industry, Saudi Aramco, the biggest oil company in the^{ }world in terms
of production, in its standard SAESL051 [37]^{ }specifies a simplified method for
calculating the required soil cover^{ }over bent buried pipes using an
"in house" computer program.^{ }It is based on the idealistic column
buckling with distributed^{ }transverse loading, which represents the
soil weight. ^{}
Description of the Problem and Need for the^{
}Research
Temperature variation and Poisson's
effect due to internal pressure may^{ }cause significant longitudinal
deformations in buried pipe bends. The earth^{ }pressure of the
confining soil at the bend contributes in^{ }resisting the movement (It
offers resistance to the moment.); thus,^{ }the strength of the soil is
important to keep the^{ }buried pipe bend adequately restrained against
excessive deformation. Methods based^{ }on classical theories have been,
and are still being, used^{ }for such problems; however, they have
proven to be inadequate^{ }in modeling the actual field behavior of the
pipesoil system.^{ }Numerical methods based on improved modeling
techniques are occasionally used,^{ }but their application is limited
for practical purposes due to^{ }the effort required in modeling the
complex pipesoil composite system.^{ }In particular, the finite element
method (FEM) has proven to^{ }be capable of modeling buried pipelines
satisfactorily; the major work^{ }on the subject has been summarized
above. In this study,^{ }a very comprehensive investigation on the
stability/soil cover requirement of^{ }vertically bent pipelines is
carried out utilizing threedimensional finite element^{ }analyses.
Several variables including soil properties, pipe material properties,
diameter,^{ }thickness, internal pressure, fluid specific weight, bend
radius, bend angle,^{ }temperature variation, and overburden height are
all considered. No such^{ }complete research has been done previously.
The problem of buried^{ }pipeline bends is commonly encountered in the
field, especially in^{ }the oil industry; thus, such a study is
necessary in^{ }order to arrive at an optimum design which incorporates
safety^{ }as well as economy. ^{}
Research Methodology
In order to carry out the research and
achieve^{ }its objectives, the following steps need to be executed:
^{}
1^{ }Review the literature on the
subject; this has been summarized^{ }above. ^{}
2 Select suitable software that is
capable of modeling^{ }the system discussed above including a
nonlinear/inelastic material model for^{ }soil behavior. ^{}
3 Set up and validate a threedimensional
FEM^{ }model that is capable of modeling a soilvertical pipe bend^{
}system. ^{}
4 Carry out a complete analysis of the
system^{ }for all possible combinations of the parameters that influence
the^{ }behavior of vertical buried pipe bends. ^{}
5 Develop tables, graphs,^{
}and/or charts, which may be used as design aids, utilizing^{ }the
results obtained by the FEM analyses to study the^{ }relationship
between various variables. Similarly, regression models, which correlate
the^{ }variables stated above, are to be formulated. ^{}
Material Models
Since it^{ }is always desirable,
and most of the time required, to^{ }keep the working stress in the pipe
below the yield^{ }strength, it is assumed that the pipe behavior will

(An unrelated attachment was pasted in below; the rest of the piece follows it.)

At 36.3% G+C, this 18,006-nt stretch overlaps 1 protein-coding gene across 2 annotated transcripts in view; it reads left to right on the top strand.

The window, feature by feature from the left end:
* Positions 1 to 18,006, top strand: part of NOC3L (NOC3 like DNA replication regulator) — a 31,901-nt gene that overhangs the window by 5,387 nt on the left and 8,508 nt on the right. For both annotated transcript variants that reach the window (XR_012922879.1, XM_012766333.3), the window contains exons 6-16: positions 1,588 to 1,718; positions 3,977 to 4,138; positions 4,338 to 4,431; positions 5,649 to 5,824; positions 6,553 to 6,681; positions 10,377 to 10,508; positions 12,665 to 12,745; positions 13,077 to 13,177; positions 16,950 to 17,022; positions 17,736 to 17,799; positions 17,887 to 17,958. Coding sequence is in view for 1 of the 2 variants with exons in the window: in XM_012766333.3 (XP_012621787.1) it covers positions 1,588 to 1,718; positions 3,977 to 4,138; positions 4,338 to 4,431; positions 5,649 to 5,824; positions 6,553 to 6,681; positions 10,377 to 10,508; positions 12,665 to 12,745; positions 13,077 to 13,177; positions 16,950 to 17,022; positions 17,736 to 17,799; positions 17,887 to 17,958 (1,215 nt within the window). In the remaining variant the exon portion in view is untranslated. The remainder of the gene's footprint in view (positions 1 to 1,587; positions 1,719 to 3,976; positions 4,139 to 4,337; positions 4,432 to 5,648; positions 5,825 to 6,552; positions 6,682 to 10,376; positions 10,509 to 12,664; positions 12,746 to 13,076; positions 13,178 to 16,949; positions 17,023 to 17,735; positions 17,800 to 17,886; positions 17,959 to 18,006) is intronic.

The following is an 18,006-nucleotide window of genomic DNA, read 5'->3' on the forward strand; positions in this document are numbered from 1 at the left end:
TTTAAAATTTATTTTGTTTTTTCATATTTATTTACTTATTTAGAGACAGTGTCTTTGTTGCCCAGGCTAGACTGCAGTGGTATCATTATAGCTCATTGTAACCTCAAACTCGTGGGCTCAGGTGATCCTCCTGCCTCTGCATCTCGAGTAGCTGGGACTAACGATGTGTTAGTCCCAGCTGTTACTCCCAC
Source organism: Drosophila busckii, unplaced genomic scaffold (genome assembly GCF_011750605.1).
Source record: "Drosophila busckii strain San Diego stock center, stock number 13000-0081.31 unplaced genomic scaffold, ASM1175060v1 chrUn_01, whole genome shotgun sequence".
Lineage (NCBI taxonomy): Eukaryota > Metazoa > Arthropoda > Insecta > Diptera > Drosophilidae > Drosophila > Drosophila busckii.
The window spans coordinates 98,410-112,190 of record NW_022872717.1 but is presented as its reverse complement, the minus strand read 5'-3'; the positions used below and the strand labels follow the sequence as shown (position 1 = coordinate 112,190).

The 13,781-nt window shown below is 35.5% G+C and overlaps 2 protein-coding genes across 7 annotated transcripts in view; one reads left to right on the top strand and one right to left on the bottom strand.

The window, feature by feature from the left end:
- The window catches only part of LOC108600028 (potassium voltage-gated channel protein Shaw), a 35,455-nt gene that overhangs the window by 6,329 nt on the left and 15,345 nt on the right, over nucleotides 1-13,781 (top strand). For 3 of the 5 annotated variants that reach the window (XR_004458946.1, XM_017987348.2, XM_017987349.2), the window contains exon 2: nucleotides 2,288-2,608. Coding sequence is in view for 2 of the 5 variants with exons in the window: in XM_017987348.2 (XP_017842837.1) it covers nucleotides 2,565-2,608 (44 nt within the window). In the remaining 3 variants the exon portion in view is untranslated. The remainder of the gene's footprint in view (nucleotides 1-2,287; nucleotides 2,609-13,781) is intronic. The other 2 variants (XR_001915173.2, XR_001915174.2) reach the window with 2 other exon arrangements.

be^{ }within the linear elastic range and that the material of^{
}the pipe is steel. With regard to local soil, sand^{
}predominates, and it is always used as the trench backfill^{
}without compaction. Sand was thus considered in this study;
therefore,^{ }the MohrCoulomb failure criterion was used. The steel
properties (for^{ }different grades) are known, while the strength
parameters of the^{ }local sand were determined experimentally by
triaxial and direct shear^{ }tests. The angle of friction for the soil,
, came^{ }out to be 35°, while the cohesion,
c, was zero.^{ }An interface (joint) element was also used and
will be^{ }discussed in the FEM model section. ^{}
Computer Program and Validation Checks
There are many FEMbased software^{
}packages available in the market. Among other factors, the
availability,^{ }the need/nature of the problem at hand, and the
cost^{ }should be considered when selecting a program for a study^{
}such as this. Accordingly, the Structure Medium Analysis Program
(SMAP3D)^{ }[38] was selected because it has special features which
met^{ }our needs. ^{}
In order to validate the program and
the^{ }models used, especially in the absence of previous studies
(experimental^{ }and analytical) in the same field, several runs were
carried^{ }out to study and compare individual structural phenomena.
They included^{ }the load distribution or arching in the soil around
the^{ }pipe, the soil resistance to the uplift movement of a^{
}straight pipe, and centrifuge modeling of buried bent pipes; details^{
}are given next. ^{}
To check the arching effect of
flexible^{ }and rigid pipes, several problems were analyzed. The
diameter chosen^{ }was 1219 mm (48 in.), while the elastic moduli
and^{ }the thicknesses were 200 GPa (29,000 ksi) and 152 mm^{
}(6 in.) for the rigid material, representing steel, and 690^{ }MPa
(100 ksi) and 6.35 mm (0.25 in.) for the^{ }flexible material, which
represents plastic. These were chosen in order^{ }to have distinct
properties for the two different pipes. Cover^{ }depths of 762 mm (30
in.), 1067 mm (42 in.),^{ }1524 mm (60 in.), and 2286 mm (90 in.)
were^{ }selected. Compared with the formulas of Marston and Anderson [39],^{ }the overall trend and behavior are
similar; however, more accurate^{ }results were expected using the
FEM than with the formulas,^{ }due to their crude approximation and
assumptions. Deformations as well^{ }as stress contours obtained were as
expected for both types^{ }of pipes. Details can be obtained in
Abduljauwad et al. [40][41].^{ }^{}
In continuation of the validation
process, the uplift movement of^{ }buried pipes was analyzed. The data
used for the comparison^{ }and verification were taken from the
Trautmann et al. [24]
study^{ }in which fullscale laboratory tests were carried out. That
investigation^{ }is widely recognized, and the use of its findings